Source: Graphic by Johns Hopkins Bloomberg School of Public Health Center for Gun Violence Solutions, based on 2022 CDC data released July 2023The firearms suicide rate among Black teenagers surpassed the rate for white teenagers for the first time on record in 2022, according to a July data analysis by researchers at the Johns Hopkins Center for Gun Violence Solutions.
The CDC data includes firearm suicides and homicides during 2022. The figures show that gun death rates that year remained at highs not seen in decades and above pre-pandemic levels, according to Johns Hopkins.
Firearms were also the leading cause of death for children and teens in 2022 for the fifth year in a row. Black children and teens, who have a firearm homicide rate 20 times higher than their white peers, continue to be disproportionately impacted by gun violence, Johns Hopkins found.
The analysis represents a reset for health reporters covering firearm violence, especially suicide. The spike in suicides among young Black people is both an alarming trend and goes against the conventional wisdom of who is at risk of taking their life.
Overall, gun deaths did decrease by 1.9% in 2022 from 2021, but the overall gun suicide rate in the U.S. increased by 1.6% in 2022 — an all-time high.
“The provisional data shows that the American epidemic of gun violence persists,” said Ari Davis, policy advisor at the Johns Hopkins Center for Gun Violence Solutions, in a statement about their findings.
“Guns remain the leading cause of death for children and teens ages 1-19; gun homicides continue to drive deep health inequities by race and ethnicity; and gun suicides continue to take the lives of elderly white men at high rates and increasingly, the lives of Black teens. We are all impacted by this ongoing public health crisis. It is past time for our leaders to enact evidence-based solutions to address it,” Davis said.
The gun death rate decrease was relatively minor; 713 fewer people died by guns in 2022 compared to 2021, according to the data. The numbers show that 48,117 people died by guns in 2022, an average of one person every 11 minutes..
The data also showed that the dramatic spike in firearm deaths in 2020 has not returned to pre-pandemic levels: gun deaths are up 21% since 2019.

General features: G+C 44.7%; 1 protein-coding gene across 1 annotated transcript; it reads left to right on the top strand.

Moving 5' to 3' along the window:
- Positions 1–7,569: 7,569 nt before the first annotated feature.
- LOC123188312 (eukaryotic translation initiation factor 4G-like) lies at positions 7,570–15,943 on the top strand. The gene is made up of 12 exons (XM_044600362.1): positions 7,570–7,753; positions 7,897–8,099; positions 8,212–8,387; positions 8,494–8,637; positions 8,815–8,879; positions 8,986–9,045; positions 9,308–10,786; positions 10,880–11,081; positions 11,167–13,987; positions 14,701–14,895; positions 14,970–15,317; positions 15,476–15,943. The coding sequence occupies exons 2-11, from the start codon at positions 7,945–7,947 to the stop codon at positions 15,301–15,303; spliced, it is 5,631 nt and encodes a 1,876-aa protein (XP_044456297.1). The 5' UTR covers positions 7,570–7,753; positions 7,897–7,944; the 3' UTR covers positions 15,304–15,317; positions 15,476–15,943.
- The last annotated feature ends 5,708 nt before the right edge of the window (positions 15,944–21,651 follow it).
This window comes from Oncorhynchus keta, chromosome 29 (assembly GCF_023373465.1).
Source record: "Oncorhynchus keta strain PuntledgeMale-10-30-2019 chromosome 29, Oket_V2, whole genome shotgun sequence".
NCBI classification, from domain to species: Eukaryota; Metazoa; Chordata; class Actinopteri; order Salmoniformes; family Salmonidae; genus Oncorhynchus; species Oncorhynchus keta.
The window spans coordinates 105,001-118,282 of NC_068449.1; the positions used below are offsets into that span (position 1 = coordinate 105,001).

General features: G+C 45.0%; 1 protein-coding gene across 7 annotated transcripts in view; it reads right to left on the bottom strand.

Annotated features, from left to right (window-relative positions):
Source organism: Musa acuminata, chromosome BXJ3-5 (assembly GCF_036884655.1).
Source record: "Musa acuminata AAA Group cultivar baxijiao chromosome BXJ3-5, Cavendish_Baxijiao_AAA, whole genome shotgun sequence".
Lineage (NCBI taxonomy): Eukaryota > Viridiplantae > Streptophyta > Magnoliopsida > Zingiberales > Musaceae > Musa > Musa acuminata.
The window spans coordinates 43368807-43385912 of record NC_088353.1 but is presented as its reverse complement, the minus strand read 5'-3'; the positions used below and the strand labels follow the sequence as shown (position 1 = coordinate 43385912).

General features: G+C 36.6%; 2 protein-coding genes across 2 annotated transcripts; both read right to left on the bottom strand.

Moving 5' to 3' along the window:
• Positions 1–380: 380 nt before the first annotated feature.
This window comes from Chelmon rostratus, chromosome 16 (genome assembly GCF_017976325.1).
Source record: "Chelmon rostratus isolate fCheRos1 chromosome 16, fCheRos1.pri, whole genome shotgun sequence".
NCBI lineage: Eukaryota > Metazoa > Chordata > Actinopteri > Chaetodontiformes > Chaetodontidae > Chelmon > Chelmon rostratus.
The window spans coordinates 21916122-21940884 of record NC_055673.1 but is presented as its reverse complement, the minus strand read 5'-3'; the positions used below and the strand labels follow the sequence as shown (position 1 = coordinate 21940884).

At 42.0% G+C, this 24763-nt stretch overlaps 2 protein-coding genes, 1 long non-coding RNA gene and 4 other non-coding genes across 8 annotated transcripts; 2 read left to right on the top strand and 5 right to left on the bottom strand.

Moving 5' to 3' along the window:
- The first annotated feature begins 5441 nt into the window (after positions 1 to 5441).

The gun homicide rate decreased 6.8% in 2022, with 1,366 fewer gun homicides in 2021. Even with fewer homicides, 2022 had the second-highest gun homicide rate since 1995. The firearm homicide rate in 2022 was 35% higher than it was in 2019, Johns Hopkins found.
Firearm suicide rates have been steadily increasing since 2006, according to Johns Hopkins. In 2021, the rate reached the highest level since the CDC began recording such data in 1968, and 2022 surpassed that record with 26,993 people dead by firearm suicide.
One of the more alarming trends John Hopkins identified in the CDC data was how gun deaths continued to rise for children and teens ages 1 to 19 in 2022. The firearm death rate for that age group was the second highest rate in 25 years, behind only 2021. From 2013 to 2022, the gun death rate among children and teens has increased 87%, fueled by both homicides and suicides.
Johns Hopkins Center for Gun Violence Solutions also offered specific policy ideas to help reduce firearm violence, including:
- Implement permit-to-purchase laws, a licensing process to purchase a gun.
- Use red flag laws, a method for temporarily removing an individuals’ access to firearms who are at a risk for violence.
- Invest in community violence intervention programs.
- Adopt safe storage laws mandating that firearms be safely secured in homes with kids and teens.
- Enact stronger concealed carry permit laws.